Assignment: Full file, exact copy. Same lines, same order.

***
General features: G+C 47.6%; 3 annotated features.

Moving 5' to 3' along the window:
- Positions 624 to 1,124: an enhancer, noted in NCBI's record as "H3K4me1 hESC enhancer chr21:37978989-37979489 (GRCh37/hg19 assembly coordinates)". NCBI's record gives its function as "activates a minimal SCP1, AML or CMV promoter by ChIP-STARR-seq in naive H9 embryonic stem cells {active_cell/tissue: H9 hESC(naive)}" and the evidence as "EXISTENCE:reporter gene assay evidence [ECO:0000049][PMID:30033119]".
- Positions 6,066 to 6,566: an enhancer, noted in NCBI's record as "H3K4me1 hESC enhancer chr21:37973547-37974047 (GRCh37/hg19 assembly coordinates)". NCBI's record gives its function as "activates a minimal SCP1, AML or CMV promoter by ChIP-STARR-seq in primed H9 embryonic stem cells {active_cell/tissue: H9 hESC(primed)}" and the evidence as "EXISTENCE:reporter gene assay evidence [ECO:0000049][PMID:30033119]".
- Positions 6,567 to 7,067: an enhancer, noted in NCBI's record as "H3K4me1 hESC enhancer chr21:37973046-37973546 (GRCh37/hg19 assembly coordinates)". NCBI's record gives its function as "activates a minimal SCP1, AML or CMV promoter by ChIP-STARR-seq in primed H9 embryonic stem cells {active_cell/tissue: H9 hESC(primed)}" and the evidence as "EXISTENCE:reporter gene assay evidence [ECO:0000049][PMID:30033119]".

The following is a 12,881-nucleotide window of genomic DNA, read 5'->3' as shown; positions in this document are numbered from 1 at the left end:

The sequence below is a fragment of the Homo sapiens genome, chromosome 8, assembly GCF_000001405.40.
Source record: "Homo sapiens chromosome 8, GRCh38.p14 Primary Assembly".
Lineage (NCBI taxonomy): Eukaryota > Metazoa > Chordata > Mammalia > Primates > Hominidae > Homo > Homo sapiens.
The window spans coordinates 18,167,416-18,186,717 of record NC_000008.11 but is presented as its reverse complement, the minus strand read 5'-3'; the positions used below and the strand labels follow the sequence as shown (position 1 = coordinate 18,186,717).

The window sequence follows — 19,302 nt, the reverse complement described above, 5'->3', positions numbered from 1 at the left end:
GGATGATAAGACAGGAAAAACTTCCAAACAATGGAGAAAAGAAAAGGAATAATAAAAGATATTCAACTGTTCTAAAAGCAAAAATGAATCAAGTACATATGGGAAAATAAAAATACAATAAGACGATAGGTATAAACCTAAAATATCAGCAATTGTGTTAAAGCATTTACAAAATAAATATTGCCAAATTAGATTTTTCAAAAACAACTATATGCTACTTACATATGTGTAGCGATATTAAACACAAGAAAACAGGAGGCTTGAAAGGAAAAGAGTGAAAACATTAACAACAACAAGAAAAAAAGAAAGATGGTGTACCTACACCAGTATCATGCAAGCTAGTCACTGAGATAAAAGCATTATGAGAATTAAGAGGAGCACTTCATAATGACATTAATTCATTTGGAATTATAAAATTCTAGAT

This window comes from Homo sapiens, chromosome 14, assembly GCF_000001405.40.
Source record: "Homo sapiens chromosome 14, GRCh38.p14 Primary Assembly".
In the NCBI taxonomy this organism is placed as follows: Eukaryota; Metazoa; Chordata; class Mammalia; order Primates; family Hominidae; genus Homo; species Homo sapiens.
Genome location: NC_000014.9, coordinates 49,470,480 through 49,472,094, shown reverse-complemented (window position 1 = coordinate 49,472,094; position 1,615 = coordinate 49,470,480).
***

General features: G+C 47.6%; 3 annotated features.

Moving 5' to 3' along the window:
- Positions 624 to 1,124: an enhancer, noted in NCBI's record as "H3K4me1 hESC enhancer chr21:37978989-37979489 (GRCh37/hg19 assembly coordinates)". NCBI's record gives its function as "activates a minimal SCP1, AML or CMV promoter by ChIP-STARR-seq in naive H9 embryonic stem cells {active_cell/tissue: H9 hESC(naive)}" and the evidence as "EXISTENCE:reporter gene assay evidence [ECO:0000049][PMID:30033119]".
- Positions 6,066 to 6,566: an enhancer, noted in NCBI's record as "H3K4me1 hESC enhancer chr21:37973547-37974047 (GRCh37/hg19 assembly coordinates)". NCBI's record gives its function as "activates a minimal SCP1, AML or CMV promoter by ChIP-STARR-seq in primed H9 embryonic stem cells {active_cell/tissue: H9 hESC(primed)}" and the evidence as "EXISTENCE:reporter gene assay evidence [ECO:0000049][PMID:30033119]".
- Positions 6,567 to 7,067: an enhancer, noted in NCBI's record as "H3K4me1 hESC enhancer chr21:37973046-37973546 (GRCh37/hg19 assembly coordinates)". NCBI's record gives its function as "activates a minimal SCP1, AML or CMV promoter by ChIP-STARR-seq in primed H9 embryonic stem cells {active_cell/tissue: H9 hESC(primed)}" and the evidence as "EXISTENCE:reporter gene assay evidence [ECO:0000049][PMID:30033119]".

The following is a 12,881-nucleotide window of genomic DNA, read 5'->3' as shown; positions in this document are numbered from 1 at the left end:

The sequence below is a fragment of the Homo sapiens genome, chromosome 8, assembly GCF_000001405.40.
Source record: "Homo sapiens chromosome 8, GRCh38.p14 Primary Assembly".
Lineage (NCBI taxonomy): Eukaryota > Metazoa > Chordata > Mammalia > Primates > Hominidae > Homo > Homo sapiens.
The window spans coordinates 18,167,416-18,186,717 of record NC_000008.11 but is presented as its reverse complement, the minus strand read 5'-3'; the positions used below and the strand labels follow the sequence as shown (position 1 = coordinate 18,186,717).

The window sequence follows — 19,302 nt, the reverse complement described above, 5'->3', positions numbered from 1 at the left end:
GGATGATAAGACAGGAAAAACTTCCAAACAATGGAGAAAAGAAAAGGAATAATAAAAGATATTCAACTGTTCTAAAAGCAAAAATGAATCAAGTACATATGGGAAAATAAAAATACAATAAGACGATAGGTATAAACCTAAAATATCAGCAATTGTGTTAAAGCATTTACAAAATAAATATTGCCAAATTAGATTTTTCAAAAACAACTATATGCTACTTACATATGTGTAGCGATATTAAACACAAGAAAACAGGAGGCTTGAAAGGAAAAGAGTGAAAACATTAACAACAACAAGAAAAAAAGAAAGATGGTGTACCTACACCAGTATCATGCAAGCTAGTCACTGAGATAAAAGCATTATGAGAATTAAGAGGAGCACTTCATAATGACATTAATTCATTTGGAATTATAAAATTCTAGAT

This window comes from Homo sapiens, chromosome 14, assembly GCF_000001405.40.
Source record: "Homo sapiens chromosome 14, GRCh38.p14 Primary Assembly".
In the NCBI taxonomy this organism is placed as follows: Eukaryota; Metazoa; Chordata; class Mammalia; order Primates; family Hominidae; genus Homo; species Homo sapiens.
Genome location: NC_000014.9, coordinates 49,470,480 through 49,472,094, shown reverse-complemented (window position 1 = coordinate 49,472,094; position 1,615 = coordinate 49,470,480).